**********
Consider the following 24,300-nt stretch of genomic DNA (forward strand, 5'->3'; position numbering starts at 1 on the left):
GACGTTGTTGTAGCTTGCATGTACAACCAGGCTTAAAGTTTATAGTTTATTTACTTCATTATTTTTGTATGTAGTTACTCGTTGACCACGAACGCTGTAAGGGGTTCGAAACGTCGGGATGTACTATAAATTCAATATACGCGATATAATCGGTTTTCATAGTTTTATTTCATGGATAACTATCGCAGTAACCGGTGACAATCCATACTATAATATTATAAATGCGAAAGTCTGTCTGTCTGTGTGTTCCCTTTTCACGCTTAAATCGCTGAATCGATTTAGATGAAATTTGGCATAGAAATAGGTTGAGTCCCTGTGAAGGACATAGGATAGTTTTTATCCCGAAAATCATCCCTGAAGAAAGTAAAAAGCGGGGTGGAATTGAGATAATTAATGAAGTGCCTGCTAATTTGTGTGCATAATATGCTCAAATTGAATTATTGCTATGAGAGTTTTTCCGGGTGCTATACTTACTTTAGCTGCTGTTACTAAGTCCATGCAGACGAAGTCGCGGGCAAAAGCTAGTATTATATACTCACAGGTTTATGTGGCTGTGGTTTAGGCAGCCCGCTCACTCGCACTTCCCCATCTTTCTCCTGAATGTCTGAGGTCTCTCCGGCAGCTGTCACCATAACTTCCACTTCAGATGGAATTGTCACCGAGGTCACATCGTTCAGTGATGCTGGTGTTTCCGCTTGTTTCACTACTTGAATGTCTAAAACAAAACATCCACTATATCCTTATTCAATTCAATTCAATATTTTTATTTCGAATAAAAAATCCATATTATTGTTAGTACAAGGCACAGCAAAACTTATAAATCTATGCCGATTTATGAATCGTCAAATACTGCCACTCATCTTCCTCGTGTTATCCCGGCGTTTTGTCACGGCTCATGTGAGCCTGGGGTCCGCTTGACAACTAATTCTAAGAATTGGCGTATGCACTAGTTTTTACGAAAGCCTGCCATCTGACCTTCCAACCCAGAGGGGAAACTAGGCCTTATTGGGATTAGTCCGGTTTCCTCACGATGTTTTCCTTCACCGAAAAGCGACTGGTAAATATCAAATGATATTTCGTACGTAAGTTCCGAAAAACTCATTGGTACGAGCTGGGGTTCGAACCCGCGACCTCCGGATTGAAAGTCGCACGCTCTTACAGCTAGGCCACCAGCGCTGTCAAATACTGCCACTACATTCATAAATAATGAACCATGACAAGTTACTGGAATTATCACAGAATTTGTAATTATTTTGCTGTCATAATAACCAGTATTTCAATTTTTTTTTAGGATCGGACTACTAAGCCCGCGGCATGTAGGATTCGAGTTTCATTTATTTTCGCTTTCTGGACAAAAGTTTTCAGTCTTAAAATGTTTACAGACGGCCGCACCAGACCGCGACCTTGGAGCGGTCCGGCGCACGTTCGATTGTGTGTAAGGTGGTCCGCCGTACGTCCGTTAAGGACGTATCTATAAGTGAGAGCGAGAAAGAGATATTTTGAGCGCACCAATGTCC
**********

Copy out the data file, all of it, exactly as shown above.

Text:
Consider the following 24,300-nt stretch of genomic DNA (forward strand, 5'->3'; position numbering starts at 1 on the left):
GACGTTGTTGTAGCTTGCATGTACAACCAGGCTTAAAGTTTATAGTTTATTTACTTCATTATTTTTGTATGTAGTTACTCGTTGACCACGAACGCTGTAAGGGGTTCGAAACGTCGGGATGTACTATAAATTCAATATACGCGATATAATCGGTTTTCATAGTTTTATTTCATGGATAACTATCGCAGTAACCGGTGACAATCCATACTATAATATTATAAATGCGAAAGTCTGTCTGTCTGTGTGTTCCCTTTTCACGCTTAAATCGCTGAATCGATTTAGATGAAATTTGGCATAGAAATAGGTTGAGTCCCTGTGAAGGACATAGGATAGTTTTTATCCCGAAAATCATCCCTGAAGAAAGTAAAAAGCGGGGTGGAATTGAGATAATTAATGAAGTGCCTGCTAATTTGTGTGCATAATATGCTCAAATTGAATTATTGCTATGAGAGTTTTTCCGGGTGCTATACTTACTTTAGCTGCTGTTACTAAGTCCATGCAGACGAAGTCGCGGGCAAAAGCTAGTATTATATACTCACAGGTTTATGTGGCTGTGGTTTAGGCAGCCCGCTCACTCGCACTTCCCCATCTTTCTCCTGAATGTCTGAGGTCTCTCCGGCAGCTGTCACCATAACTTCCACTTCAGATGGAATTGTCACCGAGGTCACATCGTTCAGTGATGCTGGTGTTTCCGCTTGTTTCACTACTTGAATGTCTAAAACAAAACATCCACTATATCCTTATTCAATTCAATTCAATATTTTTATTTCGAATAAAAAATCCATATTATTGTTAGTACAAGGCACAGCAAAACTTATAAATCTATGCCGATTTATGAATCGTCAAATACTGCCACTCATCTTCCTCGTGTTATCCCGGCGTTTTGTCACGGCTCATGTGAGCCTGGGGTCCGCTTGACAACTAATTCTAAGAATTGGCGTATGCACTAGTTTTTACGAAAGCCTGCCATCTGACCTTCCAACCCAGAGGGGAAACTAGGCCTTATTGGGATTAGTCCGGTTTCCTCACGATGTTTTCCTTCACCGAAAAGCGACTGGTAAATATCAAATGATATTTCGTACGTAAGTTCCGAAAAACTCATTGGTACGAGCTGGGGTTCGAACCCGCGACCTCCGGATTGAAAGTCGCACGCTCTTACAGCTAGGCCACCAGCGCTGTCAAATACTGCCACTACATTCATAAATAATGAACCATGACAAGTTACTGGAATTATCACAGAATTTGTAATTATTTTGCTGTCATAATAACCAGTATTTCAATTTTTTTTTAGGATCGGACTACTAAGCCCGCGGCATGTAGGATTCGAGTTTCATTTATTTTCGCTTTCTGGACAAAAGTTTTCAGTCTTAAAATGTTTACAGACGGCCGCACCAGACCGCGACCTTGGAGCGGTCCGGCGCACGTTCGATTGTGTGTAAGGTGGTCCGCCGTACGTCCGTTAAGGACGTATCTATAAGTGAGAGCGAGAAAGAGATATTTTGAGCGCACCAATGTCC